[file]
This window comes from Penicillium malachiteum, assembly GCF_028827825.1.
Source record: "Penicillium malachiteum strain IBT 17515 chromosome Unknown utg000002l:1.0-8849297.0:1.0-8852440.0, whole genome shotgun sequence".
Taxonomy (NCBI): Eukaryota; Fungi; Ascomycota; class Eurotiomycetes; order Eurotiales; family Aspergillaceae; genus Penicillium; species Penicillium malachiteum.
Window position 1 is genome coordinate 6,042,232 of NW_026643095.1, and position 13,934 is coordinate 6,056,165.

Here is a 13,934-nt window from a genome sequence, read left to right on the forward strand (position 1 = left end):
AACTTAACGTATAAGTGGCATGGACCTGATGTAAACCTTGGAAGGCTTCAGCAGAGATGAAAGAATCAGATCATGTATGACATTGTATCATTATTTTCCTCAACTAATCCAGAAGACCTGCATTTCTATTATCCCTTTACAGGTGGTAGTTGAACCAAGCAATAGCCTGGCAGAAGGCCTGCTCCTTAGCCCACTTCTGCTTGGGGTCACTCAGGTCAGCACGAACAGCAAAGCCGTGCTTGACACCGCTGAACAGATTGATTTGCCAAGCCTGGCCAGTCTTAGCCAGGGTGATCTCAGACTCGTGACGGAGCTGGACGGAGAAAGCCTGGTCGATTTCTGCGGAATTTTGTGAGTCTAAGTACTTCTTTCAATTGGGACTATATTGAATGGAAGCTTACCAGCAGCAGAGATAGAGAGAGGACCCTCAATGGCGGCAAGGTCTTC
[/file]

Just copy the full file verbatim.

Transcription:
This window comes from Penicillium malachiteum, assembly GCF_028827825.1.
Source record: "Penicillium malachiteum strain IBT 17515 chromosome Unknown utg000002l:1.0-8849297.0:1.0-8852440.0, whole genome shotgun sequence".
Taxonomy (NCBI): Eukaryota; Fungi; Ascomycota; class Eurotiomycetes; order Eurotiales; family Aspergillaceae; genus Penicillium; species Penicillium malachiteum.
Window position 1 is genome coordinate 6,042,232 of NW_026643095.1, and position 13,934 is coordinate 6,056,165.

Here is a 13,934-nt window from a genome sequence, read left to right on the forward strand (position 1 = left end):
AACTTAACGTATAAGTGGCATGGACCTGATGTAAACCTTGGAAGGCTTCAGCAGAGATGAAAGAATCAGATCATGTATGACATTGTATCATTATTTTCCTCAACTAATCCAGAAGACCTGCATTTCTATTATCCCTTTACAGGTGGTAGTTGAACCAAGCAATAGCCTGGCAGAAGGCCTGCTCCTTAGCCCACTTCTGCTTGGGGTCACTCAGGTCAGCACGAACAGCAAAGCCGTGCTTGACACCGCTGAACAGATTGATTTGCCAAGCCTGGCCAGTCTTAGCCAGGGTGATCTCAGACTCGTGACGGAGCTGGACGGAGAAAGCCTGGTCGATTTCTGCGGAATTTTGTGAGTCTAAGTACTTCTTTCAATTGGGACTATATTGAATGGAAGCTTACCAGCAGCAGAGATAGAGAGAGGACCCTCAATGGCGGCAAGGTCTTC